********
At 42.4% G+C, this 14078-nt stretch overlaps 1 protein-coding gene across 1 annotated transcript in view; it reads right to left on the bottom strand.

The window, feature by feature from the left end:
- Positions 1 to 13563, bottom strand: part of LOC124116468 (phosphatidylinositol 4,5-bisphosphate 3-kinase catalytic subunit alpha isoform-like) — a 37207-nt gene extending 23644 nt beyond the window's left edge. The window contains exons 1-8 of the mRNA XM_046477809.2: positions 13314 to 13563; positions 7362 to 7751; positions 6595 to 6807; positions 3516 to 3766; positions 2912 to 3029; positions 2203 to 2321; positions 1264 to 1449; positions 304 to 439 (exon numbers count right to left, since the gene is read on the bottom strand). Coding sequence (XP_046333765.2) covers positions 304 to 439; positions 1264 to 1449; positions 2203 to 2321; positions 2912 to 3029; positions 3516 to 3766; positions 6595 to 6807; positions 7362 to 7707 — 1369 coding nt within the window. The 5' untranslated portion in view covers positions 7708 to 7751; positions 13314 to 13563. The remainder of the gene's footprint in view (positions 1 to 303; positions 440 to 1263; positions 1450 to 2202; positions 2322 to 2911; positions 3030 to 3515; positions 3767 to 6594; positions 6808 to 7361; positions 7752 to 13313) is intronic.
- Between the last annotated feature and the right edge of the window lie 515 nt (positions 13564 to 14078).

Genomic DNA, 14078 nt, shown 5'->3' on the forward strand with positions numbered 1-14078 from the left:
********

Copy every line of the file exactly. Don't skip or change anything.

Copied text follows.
At 42.4% G+C, this 14078-nt stretch overlaps 1 protein-coding gene across 1 annotated transcript in view; it reads right to left on the bottom strand.

The window, feature by feature from the left end:
- Positions 1 to 13563, bottom strand: part of LOC124116468 (phosphatidylinositol 4,5-bisphosphate 3-kinase catalytic subunit alpha isoform-like) — a 37207-nt gene extending 23644 nt beyond the window's left edge. The window contains exons 1-8 of the mRNA XM_046477809.2: positions 13314 to 13563; positions 7362 to 7751; positions 6595 to 6807; positions 3516 to 3766; positions 2912 to 3029; positions 2203 to 2321; positions 1264 to 1449; positions 304 to 439 (exon numbers count right to left, since the gene is read on the bottom strand). Coding sequence (XP_046333765.2) covers positions 304 to 439; positions 1264 to 1449; positions 2203 to 2321; positions 2912 to 3029; positions 3516 to 3766; positions 6595 to 6807; positions 7362 to 7707 — 1369 coding nt within the window. The 5' untranslated portion in view covers positions 7708 to 7751; positions 13314 to 13563. The remainder of the gene's footprint in view (positions 1 to 303; positions 440 to 1263; positions 1450 to 2202; positions 2322 to 2911; positions 3030 to 3515; positions 3767 to 6594; positions 6808 to 7361; positions 7752 to 13313) is intronic.
- Between the last annotated feature and the right edge of the window lie 515 nt (positions 13564 to 14078).

Genomic DNA, 14078 nt, shown 5'->3' on the forward strand with positions numbered 1-14078 from the left: